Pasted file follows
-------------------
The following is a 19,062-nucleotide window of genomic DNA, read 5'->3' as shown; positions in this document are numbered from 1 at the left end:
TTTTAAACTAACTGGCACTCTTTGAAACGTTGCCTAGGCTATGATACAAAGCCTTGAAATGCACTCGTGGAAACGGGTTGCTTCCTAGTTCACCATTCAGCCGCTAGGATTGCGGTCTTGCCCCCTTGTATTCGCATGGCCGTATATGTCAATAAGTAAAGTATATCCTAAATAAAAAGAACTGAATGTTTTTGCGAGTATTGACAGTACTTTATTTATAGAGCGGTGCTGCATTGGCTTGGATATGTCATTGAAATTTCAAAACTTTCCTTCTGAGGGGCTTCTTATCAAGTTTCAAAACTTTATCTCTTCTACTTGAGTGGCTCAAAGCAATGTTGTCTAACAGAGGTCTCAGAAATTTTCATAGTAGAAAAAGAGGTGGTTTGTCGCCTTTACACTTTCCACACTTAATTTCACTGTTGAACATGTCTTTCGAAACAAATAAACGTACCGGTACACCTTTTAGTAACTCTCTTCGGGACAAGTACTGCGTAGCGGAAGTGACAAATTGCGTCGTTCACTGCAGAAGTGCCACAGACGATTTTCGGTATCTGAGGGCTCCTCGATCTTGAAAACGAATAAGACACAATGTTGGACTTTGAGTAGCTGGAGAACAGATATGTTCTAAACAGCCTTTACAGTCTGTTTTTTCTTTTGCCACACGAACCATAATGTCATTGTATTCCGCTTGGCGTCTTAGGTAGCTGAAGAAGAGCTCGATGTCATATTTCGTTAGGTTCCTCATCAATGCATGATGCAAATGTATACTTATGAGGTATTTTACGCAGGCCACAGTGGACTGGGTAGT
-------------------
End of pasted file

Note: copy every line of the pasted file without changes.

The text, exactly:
The following is a 19,062-nucleotide window of genomic DNA, read 5'->3' as shown; positions in this document are numbered from 1 at the left end:
TTTTAAACTAACTGGCACTCTTTGAAACGTTGCCTAGGCTATGATACAAAGCCTTGAAATGCACTCGTGGAAACGGGTTGCTTCCTAGTTCACCATTCAGCCGCTAGGATTGCGGTCTTGCCCCCTTGTATTCGCATGGCCGTATATGTCAATAAGTAAAGTATATCCTAAATAAAAAGAACTGAATGTTTTTGCGAGTATTGACAGTACTTTATTTATAGAGCGGTGCTGCATTGGCTTGGATATGTCATTGAAATTTCAAAACTTTCCTTCTGAGGGGCTTCTTATCAAGTTTCAAAACTTTATCTCTTCTACTTGAGTGGCTCAAAGCAATGTTGTCTAACAGAGGTCTCAGAAATTTTCATAGTAGAAAAAGAGGTGGTTTGTCGCCTTTACACTTTCCACACTTAATTTCACTGTTGAACATGTCTTTCGAAACAAATAAACGTACCGGTACACCTTTTAGTAACTCTCTTCGGGACAAGTACTGCGTAGCGGAAGTGACAAATTGCGTCGTTCACTGCAGAAGTGCCACAGACGATTTTCGGTATCTGAGGGCTCCTCGATCTTGAAAACGAATAAGACACAATGTTGGACTTTGAGTAGCTGGAGAACAGATATGTTCTAAACAGCCTTTACAGTCTGTTTTTTCTTTTGCCACACGAACCATAATGTCATTGTATTCCGCTTGGCGTCTTAGGTAGCTGAAGAAGAGCTCGATGTCATATTTCGTTAGGTTCCTCATCAATGCATGATGCAAATGTATACTTATGAGGTATTTTACGCAGGCCACAGTGGACTGGGTAGT